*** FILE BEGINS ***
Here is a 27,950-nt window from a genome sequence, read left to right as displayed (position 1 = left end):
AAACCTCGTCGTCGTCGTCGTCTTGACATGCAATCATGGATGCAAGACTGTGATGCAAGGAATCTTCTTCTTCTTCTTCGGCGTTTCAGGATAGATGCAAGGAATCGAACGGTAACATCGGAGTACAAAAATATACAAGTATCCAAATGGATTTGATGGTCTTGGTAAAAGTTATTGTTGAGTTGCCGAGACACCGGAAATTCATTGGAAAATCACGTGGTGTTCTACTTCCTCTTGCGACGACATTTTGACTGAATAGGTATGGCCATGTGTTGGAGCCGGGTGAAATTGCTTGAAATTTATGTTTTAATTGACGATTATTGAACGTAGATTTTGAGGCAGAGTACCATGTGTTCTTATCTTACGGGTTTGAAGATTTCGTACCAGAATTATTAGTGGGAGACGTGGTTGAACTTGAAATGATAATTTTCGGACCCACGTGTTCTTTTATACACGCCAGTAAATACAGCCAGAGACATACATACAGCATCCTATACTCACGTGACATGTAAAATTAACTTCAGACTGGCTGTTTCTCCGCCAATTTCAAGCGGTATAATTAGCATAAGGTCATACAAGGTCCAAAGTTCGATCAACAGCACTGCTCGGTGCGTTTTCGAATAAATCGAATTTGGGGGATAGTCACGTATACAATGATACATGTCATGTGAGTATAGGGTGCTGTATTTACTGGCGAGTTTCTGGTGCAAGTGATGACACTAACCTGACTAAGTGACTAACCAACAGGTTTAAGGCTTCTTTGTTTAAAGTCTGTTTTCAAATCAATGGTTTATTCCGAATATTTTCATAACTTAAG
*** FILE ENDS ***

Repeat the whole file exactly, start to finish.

Here is a 27,950-nt window from a genome sequence, read left to right as displayed (position 1 = left end):
AAACCTCGTCGTCGTCGTCGTCTTGACATGCAATCATGGATGCAAGACTGTGATGCAAGGAATCTTCTTCTTCTTCTTCGGCGTTTCAGGATAGATGCAAGGAATCGAACGGTAACATCGGAGTACAAAAATATACAAGTATCCAAATGGATTTGATGGTCTTGGTAAAAGTTATTGTTGAGTTGCCGAGACACCGGAAATTCATTGGAAAATCACGTGGTGTTCTACTTCCTCTTGCGACGACATTTTGACTGAATAGGTATGGCCATGTGTTGGAGCCGGGTGAAATTGCTTGAAATTTATGTTTTAATTGACGATTATTGAACGTAGATTTTGAGGCAGAGTACCATGTGTTCTTATCTTACGGGTTTGAAGATTTCGTACCAGAATTATTAGTGGGAGACGTGGTTGAACTTGAAATGATAATTTTCGGACCCACGTGTTCTTTTATACACGCCAGTAAATACAGCCAGAGACATACATACAGCATCCTATACTCACGTGACATGTAAAATTAACTTCAGACTGGCTGTTTCTCCGCCAATTTCAAGCGGTATAATTAGCATAAGGTCATACAAGGTCCAAAGTTCGATCAACAGCACTGCTCGGTGCGTTTTCGAATAAATCGAATTTGGGGGATAGTCACGTATACAATGATACATGTCATGTGAGTATAGGGTGCTGTATTTACTGGCGAGTTTCTGGTGCAAGTGATGACACTAACCTGACTAAGTGACTAACCAACAGGTTTAAGGCTTCTTTGTTTAAAGTCTGTTTTCAAATCAATGGTTTATTCCGAATATTTTCATAACTTAAG